What’s New in the Legal World? A Growing Campaign to Undo the New Deal. States’ rights conservatives are making progress in their drive to restore the narrow view of federal power that predated the New Deal. By By ADAM COHEN. [NYT > Opinion]
In pre-1937 America, workers were exploited, factories were free to pollute, and old people were generally poor when they retired. This is not an agenda the public would be likely to sign onto today if it were debated in an election. But conservatives, who like to complain about activist liberal judges, could achieve their anti-New Deal agenda through judicial activism on the right. Judges could use the so-called Constitution-in-Exile to declare laws on workplace safety, environmental protection and civil rights unconstitutional.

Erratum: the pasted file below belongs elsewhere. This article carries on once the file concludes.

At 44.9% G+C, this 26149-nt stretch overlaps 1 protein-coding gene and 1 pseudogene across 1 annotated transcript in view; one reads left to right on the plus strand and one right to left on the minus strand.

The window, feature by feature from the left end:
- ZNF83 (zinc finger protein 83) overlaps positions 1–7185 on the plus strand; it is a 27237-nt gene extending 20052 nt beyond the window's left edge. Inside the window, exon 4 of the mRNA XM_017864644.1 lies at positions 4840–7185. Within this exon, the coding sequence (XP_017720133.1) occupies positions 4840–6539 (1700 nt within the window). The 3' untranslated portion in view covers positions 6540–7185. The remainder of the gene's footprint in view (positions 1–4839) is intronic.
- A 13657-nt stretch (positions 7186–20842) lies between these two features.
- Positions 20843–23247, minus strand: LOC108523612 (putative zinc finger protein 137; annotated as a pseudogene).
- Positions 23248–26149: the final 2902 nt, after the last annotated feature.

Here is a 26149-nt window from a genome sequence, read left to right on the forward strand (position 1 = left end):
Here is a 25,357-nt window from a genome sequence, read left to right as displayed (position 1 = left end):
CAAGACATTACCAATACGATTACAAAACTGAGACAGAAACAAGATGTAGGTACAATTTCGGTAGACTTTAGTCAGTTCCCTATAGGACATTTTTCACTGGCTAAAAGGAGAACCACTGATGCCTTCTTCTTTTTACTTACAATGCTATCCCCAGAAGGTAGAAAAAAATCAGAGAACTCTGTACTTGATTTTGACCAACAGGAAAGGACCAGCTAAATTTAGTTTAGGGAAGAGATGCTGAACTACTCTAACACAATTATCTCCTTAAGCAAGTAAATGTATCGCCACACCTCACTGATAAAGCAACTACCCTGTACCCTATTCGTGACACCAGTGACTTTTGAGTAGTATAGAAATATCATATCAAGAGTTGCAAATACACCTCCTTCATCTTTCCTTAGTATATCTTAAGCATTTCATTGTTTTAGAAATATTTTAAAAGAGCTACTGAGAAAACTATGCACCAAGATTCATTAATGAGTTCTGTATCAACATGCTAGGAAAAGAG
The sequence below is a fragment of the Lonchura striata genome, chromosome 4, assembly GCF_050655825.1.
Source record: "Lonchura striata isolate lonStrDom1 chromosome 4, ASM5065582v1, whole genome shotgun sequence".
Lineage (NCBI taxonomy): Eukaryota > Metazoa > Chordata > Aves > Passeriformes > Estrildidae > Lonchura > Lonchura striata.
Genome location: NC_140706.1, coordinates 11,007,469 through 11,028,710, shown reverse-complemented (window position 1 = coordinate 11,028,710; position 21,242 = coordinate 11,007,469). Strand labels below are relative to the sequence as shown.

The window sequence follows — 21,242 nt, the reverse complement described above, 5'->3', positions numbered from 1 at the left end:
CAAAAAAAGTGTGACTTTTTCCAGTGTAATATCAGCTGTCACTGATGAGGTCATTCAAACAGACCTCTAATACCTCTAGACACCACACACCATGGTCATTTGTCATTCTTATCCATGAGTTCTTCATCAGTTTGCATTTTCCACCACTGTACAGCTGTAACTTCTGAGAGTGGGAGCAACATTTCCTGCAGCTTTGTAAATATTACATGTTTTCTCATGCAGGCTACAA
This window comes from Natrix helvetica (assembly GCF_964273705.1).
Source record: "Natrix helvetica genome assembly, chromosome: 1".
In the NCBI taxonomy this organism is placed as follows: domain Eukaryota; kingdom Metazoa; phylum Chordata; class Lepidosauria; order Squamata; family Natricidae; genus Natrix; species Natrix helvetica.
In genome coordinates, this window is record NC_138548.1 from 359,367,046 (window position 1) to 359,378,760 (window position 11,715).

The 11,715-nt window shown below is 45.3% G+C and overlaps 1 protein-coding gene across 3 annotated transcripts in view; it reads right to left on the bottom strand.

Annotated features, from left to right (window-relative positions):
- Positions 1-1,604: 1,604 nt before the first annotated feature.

Another step in a deep and extensive campaign to fundamentally deligitimize government, and the very notion that people can join together collectively — which is what government is — to protect their interests. (‘We the people of the United States… in order to protect the general welfare…’ – remember?)
The odd thing about this story: the progressive side of the medical marijuana dispute could be feeding the states’ rights conservatives a useful legal precedent.

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